NuScale Small Modular Reactor

Michael Downs, NuScale Senior Reactor Operator, speaks to audience members about NuScale's small modular reactor at the Idaho Falls Power Energy Center on Thursday, Aug. 15, 2019. The SMR developed by NuScale would be 76 feet tall and be fully self-contained, being able to operate without additional safety backups like the water pumps that failed during the Fukushima Daiichi disaster in 2011 because their SMR is a closed loop system that can cool itself.

The city of Idaho Falls, Idaho National Laboratory and other regional stakeholders are still moving forward with a project to build 12 small nuclear reactors west of town.

The Carbon Free Power Project is a collaboration between NuScale Power, the Oregon-based company designing the reactors, and Utah Associated Municipal Power Systems, many of whose members have committed to take some power from the reactors and are helping to pay for the project. The U.S. Department of Energy is also providing funding for it; it contributed hundreds of millions, matched by the participants, toward some of the initial development, siting and licensing costs, and in October it announced another $1.4 billion in funding, which was a key part of keeping the project affordable for the more than 30 participating cities and power systems.

The plan is to build 12 small modular reactors, producing 720 megawatts of power, or enough to power an estimated 540,000 homes, between them, at the U.S. Department of Energy's desert site west of Idaho Falls. The U.S. Nuclear Regulatory Commission approved the proposed design in late summer. The first is expected to come online in 2029, the rest in 2030.

The project's boosters view it as a clean and affordable source of power that can help reduce the region's dependence on coal, while its opponents, including nuclear power skeptics and the fiscally conservative Utah Taxpayers Association, have highlighted the risk to the taxpayers and ratepayers who are funding the development of a new technology with no guarantee of success, pointed to already-increasing costs and questioned whether the project will succeed.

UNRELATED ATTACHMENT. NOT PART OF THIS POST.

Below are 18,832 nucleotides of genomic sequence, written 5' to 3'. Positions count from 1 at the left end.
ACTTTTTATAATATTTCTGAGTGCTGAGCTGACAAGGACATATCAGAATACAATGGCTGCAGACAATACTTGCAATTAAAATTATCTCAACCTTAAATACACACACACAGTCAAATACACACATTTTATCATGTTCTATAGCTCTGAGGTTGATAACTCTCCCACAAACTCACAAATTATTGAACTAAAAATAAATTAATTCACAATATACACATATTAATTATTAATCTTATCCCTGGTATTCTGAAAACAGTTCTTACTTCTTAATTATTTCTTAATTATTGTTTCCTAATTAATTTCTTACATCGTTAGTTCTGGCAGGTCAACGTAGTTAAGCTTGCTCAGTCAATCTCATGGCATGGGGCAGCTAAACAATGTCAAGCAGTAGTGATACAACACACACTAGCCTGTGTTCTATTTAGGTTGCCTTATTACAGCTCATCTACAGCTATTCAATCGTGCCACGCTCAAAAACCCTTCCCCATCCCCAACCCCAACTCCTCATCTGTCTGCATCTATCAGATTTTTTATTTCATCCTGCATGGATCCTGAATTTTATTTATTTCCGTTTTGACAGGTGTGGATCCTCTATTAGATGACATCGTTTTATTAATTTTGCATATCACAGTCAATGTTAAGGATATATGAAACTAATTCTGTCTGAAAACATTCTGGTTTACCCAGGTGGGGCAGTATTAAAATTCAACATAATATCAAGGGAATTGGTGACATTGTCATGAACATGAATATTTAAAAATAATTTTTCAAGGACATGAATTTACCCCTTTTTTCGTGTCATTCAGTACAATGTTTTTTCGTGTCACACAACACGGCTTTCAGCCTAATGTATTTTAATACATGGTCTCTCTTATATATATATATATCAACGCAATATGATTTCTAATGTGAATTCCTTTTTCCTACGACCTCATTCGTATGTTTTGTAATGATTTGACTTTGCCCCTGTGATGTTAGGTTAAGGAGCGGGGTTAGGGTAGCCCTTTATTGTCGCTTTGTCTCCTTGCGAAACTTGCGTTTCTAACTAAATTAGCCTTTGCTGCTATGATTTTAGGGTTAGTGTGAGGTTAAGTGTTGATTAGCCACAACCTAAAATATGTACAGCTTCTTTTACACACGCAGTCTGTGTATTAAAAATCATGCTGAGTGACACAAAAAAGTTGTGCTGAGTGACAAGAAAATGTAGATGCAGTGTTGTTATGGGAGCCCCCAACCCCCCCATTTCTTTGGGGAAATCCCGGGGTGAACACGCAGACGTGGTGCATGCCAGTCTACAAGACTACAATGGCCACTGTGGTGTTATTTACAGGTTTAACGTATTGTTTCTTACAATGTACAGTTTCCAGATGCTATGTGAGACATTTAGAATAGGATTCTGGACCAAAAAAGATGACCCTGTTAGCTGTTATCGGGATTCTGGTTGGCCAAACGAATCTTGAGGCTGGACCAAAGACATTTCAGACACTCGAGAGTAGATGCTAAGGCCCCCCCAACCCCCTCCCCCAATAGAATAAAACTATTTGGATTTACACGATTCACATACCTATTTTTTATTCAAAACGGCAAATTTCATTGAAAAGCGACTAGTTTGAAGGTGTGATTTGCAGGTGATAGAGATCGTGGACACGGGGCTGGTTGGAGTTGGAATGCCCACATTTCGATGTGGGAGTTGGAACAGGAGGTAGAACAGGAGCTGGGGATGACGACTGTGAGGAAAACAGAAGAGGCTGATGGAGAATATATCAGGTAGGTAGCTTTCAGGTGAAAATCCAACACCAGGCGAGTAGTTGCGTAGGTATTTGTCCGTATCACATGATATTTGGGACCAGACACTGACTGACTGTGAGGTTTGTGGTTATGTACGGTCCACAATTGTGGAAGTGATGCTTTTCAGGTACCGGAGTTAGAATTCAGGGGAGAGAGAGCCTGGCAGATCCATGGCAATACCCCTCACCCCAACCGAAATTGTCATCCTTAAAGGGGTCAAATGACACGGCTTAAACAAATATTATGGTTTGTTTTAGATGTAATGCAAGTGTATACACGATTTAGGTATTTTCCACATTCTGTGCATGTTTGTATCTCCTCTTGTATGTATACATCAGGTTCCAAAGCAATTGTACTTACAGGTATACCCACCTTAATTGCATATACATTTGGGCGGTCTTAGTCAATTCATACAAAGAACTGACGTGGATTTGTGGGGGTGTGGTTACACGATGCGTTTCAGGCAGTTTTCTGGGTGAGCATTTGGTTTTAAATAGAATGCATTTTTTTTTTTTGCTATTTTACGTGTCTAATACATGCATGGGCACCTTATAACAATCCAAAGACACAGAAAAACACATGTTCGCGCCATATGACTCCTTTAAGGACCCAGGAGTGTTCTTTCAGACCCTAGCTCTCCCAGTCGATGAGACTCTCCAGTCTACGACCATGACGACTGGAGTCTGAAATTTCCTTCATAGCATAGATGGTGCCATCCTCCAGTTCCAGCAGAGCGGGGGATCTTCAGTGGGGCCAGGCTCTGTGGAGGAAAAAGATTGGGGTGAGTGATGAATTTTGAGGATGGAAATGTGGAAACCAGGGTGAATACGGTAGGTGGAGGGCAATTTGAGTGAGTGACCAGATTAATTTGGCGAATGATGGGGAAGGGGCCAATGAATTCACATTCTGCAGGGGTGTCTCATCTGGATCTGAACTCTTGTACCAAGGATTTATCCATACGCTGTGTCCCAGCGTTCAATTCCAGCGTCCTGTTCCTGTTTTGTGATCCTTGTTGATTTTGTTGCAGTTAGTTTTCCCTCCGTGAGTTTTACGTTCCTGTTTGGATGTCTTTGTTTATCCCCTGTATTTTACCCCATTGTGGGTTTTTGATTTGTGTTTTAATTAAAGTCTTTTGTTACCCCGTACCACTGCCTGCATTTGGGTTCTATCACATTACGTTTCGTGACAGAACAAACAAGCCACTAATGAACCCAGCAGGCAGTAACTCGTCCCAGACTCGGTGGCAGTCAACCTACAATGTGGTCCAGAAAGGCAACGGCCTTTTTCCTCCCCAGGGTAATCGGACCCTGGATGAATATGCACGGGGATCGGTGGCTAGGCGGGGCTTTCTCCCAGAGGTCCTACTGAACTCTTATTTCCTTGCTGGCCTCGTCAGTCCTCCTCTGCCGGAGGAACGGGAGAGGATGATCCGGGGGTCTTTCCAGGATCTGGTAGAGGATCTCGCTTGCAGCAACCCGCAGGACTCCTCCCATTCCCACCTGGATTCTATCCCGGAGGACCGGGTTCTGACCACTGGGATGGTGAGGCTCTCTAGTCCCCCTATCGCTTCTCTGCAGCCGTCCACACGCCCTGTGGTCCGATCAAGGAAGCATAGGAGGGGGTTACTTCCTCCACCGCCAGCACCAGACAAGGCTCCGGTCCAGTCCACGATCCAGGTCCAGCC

In some ways, as 2020 ends the project seems to be coming together, with federal approval for the design and funding that UAMPS CEO Douglas Hunter called a "tremendous vote of confidence in (the Carbon Free Power Project) by the Department of Energy."

“It is entirely appropriate for DOE to help de-risk this first-of-a-kind, next-generation nuclear project," Hunter said. "This is a great example of a partnership with DOE to lower the cost of introduction of transformative advanced nuclear technology that will provide affordable, carbon-free electricity all over the country and the world. This project is much bigger than UAMPS itself."

However, seven cities have decided to drop out for now rather than approve the project's new budget before an October deadline, raising new doubts about the future of the project, which depends on the participation of cities and power companies that have committed to paying some of the costs now and taking some of the power when the project is done. Beaver, Heber, Bountiful, Murray, Lehi, Logan and Kaysville, all in Utah, have suspended their commitment to the project for the time being, while the Idaho Falls City Council voted to cut its commitment in half. 

"I have very serious reservations about this project," said Councilman Jim Francis. "I don't take it as an automatic success. I believe there are still significant technical and financial elements that are … uncertain at this point and need to be addressed."

Reporter Nathan Brown can be reached at 208-542-6757. Follow him on Twitter: @NateBrownNews.